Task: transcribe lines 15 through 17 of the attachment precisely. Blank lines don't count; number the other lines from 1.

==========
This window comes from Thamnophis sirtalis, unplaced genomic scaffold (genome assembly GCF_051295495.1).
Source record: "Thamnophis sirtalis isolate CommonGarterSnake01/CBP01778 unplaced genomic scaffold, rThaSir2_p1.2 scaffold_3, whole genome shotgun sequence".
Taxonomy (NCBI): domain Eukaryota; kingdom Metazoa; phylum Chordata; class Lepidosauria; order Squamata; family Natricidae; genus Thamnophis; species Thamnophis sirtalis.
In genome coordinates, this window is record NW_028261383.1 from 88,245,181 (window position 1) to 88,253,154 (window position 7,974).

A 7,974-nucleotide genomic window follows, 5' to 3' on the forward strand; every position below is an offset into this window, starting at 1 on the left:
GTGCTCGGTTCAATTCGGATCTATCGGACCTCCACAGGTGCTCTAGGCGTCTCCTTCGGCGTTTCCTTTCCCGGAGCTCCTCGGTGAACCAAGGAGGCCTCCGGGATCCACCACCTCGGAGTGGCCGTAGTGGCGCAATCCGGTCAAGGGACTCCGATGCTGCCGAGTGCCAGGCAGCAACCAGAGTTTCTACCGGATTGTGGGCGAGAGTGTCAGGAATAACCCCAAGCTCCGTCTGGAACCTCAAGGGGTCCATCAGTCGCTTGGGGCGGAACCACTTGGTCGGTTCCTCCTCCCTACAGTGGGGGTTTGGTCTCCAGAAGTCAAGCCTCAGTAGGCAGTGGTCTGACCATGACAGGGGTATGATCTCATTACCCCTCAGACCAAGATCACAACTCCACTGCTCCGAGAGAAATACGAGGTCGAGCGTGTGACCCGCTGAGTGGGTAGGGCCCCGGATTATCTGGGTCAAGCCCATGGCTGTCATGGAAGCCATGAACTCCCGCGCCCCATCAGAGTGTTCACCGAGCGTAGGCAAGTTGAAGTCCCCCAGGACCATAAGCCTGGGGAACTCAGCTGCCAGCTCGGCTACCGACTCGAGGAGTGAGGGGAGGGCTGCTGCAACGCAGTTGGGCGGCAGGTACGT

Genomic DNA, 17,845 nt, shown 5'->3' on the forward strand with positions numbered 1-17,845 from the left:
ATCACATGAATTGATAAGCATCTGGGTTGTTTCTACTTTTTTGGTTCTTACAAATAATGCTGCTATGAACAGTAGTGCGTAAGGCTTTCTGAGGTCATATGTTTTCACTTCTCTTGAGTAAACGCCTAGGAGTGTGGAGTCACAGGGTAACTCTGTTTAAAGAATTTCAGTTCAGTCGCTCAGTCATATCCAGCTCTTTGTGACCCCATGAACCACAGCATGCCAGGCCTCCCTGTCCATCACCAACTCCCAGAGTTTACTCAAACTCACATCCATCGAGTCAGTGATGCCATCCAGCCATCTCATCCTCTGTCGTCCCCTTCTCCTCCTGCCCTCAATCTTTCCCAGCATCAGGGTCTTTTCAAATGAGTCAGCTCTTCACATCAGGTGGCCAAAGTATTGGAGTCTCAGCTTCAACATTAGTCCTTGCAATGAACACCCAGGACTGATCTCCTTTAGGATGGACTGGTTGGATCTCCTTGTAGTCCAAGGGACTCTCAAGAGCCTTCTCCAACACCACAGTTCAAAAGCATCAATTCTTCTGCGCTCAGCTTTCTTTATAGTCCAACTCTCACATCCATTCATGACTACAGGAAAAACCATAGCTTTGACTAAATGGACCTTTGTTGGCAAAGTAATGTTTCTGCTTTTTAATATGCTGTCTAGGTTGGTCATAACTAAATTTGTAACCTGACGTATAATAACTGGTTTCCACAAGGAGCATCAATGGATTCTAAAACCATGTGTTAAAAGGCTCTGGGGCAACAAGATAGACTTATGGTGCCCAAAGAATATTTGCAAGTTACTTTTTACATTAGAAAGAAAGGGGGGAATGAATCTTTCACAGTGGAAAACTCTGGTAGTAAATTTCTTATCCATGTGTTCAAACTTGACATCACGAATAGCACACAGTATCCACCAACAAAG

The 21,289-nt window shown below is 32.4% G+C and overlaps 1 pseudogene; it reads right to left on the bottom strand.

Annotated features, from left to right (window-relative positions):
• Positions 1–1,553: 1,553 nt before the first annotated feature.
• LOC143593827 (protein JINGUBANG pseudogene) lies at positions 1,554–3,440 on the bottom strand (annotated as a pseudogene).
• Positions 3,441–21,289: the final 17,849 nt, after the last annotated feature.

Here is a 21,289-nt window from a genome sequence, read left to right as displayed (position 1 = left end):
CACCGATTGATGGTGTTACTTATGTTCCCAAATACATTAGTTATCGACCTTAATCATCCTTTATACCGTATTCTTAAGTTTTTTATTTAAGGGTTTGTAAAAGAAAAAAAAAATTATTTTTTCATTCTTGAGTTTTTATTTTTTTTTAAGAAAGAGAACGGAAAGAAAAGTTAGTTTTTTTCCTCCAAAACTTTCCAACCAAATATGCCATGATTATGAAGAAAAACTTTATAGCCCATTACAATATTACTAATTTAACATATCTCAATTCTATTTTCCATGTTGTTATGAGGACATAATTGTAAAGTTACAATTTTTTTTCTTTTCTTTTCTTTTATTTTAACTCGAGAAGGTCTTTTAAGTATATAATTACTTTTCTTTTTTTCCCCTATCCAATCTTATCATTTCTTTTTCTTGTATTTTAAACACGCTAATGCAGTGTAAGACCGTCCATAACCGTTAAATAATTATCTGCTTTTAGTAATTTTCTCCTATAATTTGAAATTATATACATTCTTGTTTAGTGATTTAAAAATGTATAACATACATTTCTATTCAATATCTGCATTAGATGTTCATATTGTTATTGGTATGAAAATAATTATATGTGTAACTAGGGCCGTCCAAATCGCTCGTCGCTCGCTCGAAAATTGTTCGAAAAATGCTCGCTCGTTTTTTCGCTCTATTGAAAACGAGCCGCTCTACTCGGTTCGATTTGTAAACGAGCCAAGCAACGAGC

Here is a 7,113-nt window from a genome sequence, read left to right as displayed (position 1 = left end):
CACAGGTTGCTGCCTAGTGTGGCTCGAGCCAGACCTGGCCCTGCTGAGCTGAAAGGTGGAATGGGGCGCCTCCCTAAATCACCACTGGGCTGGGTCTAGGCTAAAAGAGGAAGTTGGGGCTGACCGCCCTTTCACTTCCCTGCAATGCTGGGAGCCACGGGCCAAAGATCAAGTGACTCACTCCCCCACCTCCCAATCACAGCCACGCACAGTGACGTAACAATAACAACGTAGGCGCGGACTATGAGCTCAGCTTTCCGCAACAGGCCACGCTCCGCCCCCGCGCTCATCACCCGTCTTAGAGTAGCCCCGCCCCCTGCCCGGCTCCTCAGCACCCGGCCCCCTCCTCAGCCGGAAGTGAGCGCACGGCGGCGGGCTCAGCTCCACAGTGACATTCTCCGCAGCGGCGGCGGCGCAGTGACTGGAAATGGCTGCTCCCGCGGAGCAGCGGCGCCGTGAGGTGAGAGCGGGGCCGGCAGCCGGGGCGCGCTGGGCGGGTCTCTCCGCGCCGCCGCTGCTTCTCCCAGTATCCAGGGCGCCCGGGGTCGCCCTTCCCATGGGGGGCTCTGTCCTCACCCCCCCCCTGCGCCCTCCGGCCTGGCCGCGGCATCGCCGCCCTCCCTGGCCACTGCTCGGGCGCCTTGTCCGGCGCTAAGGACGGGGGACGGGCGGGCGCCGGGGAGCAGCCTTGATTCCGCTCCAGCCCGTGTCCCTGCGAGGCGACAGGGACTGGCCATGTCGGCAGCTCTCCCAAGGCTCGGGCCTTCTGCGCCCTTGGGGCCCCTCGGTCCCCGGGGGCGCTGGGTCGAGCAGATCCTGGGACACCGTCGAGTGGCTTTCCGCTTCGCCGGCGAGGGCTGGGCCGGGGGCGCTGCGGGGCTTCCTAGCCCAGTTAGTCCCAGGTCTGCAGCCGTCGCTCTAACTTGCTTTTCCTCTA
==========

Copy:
CACCGATTGATGGTGTTACTTATGTTCCCAAATACATTAGTTATCGACCTTAATCATCCTTTATACCGTATTCTTAAGTTTTTTATTTAAGGGTTTGTAAAAGAAAAAAAAAATTATTTTTTCATTCTTGAGTTTTTATTTTTTTTTAAGAAAGAGAACGGAAAGAAAAGTTAGTTTTTTTCCTCCAAAACTTTCCAACCAAATATGCCATGATTATGAAGAAAAACTTTATAGCCCATTACAATATTACTAATTTAACATATCTCAATTCTATTTTCCATGTTGTTATGAGGACATAATTGTAAAGTTACAATTTTTTTTCTTTTCTTTTCTTTTATTTTAACTCGAGAAGGTCTTTTAAGTATATAATTACTTTTCTTTTTTTCCCCTATCCAATCTTATCATTTCTTTTTCTTGTATTTTAAACACGCTAATGCAGTGTAAGACCGTCCATAACCGTTAAATAATTATCTGCTTTTAGTAATTTTCTCCTATAATTTGAAATTATATACATTCTTGTTTAGTGATTTAAAAATGTATAACATACATTTCTATTCAATATCTGCATTAGATGTTCATATTGTTATTGGTATGAAAATAATTATATGTGTAACTAGGGCCGTCCAAATCGCTCGTCGCTCGCTCGAAAATTGTTCGAAAAATGCTCGCTCGTTTTTTCGCTCTATTGAAAACGAGCCGCTCTACTCGGTTCGATTTGTAAACGAGCCAAGCAACGAGC

Here is a 7,113-nt window from a genome sequence, read left to right as displayed (position 1 = left end):
CACAGGTTGCTGCCTAGTGTGGCTCGAGCCAGACCTGGCCCTGCTGAGCTGAAAGGTGGAATGGGGCGCCTCCCTAAATCACCACTGGGCTGGGTCTAGGCTAAAAGAGGAAGTTGGGGCTGACCGCCCTTTCACTTCCCTGCAATGCTGGGAGCCACGGGCCAAAGATCAAGTGACTCACTCCCCCACCTCCCAATCACAGCCACGCACAGTGACGTAACAATAACAACGTAGGCGCGGACTATGAGCTCAGCTTTCCGCAACAGGCCACGCTCCGCCCCCGCGCTCATCACCCGTCTTAGAGTAGCCCCGCCCCCTGCCCGGCTCCTCAGCACCCGGCCCCCTCCTCAGCCGGAAGTGAGCGCACGGCGGCGGGCTCAGCTCCACAGTGACATTCTCCGCAGCGGCGGCGGCGCAGTGACTGGAAATGGCTGCTCCCGCGGAGCAGCGGCGCCGTGAGGTGAGAGCGGGGCCGGCAGCCGGGGCGCGCTGGGCGGGTCTCTCCGCGCCGCCGCTGCTTCTCCCAGTATCCAGGGCGCCCGGGGTCGCCCTTCCCATGGGGGGCTCTGTCCTCACCCCCCCCCTGCGCCCTCCGGCCTGGCCGCGGCATCGCCGCCCTCCCTGGCCACTGCTCGGGCGCCTTGTCCGGCGCTAAGGACGGGGGACGGGCGGGCGCCGGGGAGCAGCCTTGATTCCGCTCCAGCCCGTGTCCCTGCGAGGCGACAGGGACTGGCCATGTCGGCAGCTCTCCCAAGGCTCGGGCCTTCTGCGCCCTTGGGGCCCCTCGGTCCCCGGGGGCGCTGGGTCGAGCAGATCCTGGGACACCGTCGAGTGGCTTTCCGCTTCGCCGGCGAGGGCTGGGCCGGGGGCGCTGCGGGGCTTCCTAGCCCAGTTAGTCCCAGGTCTGCAGCCGTCGCTCTAACTTGCTTTTCCTCTA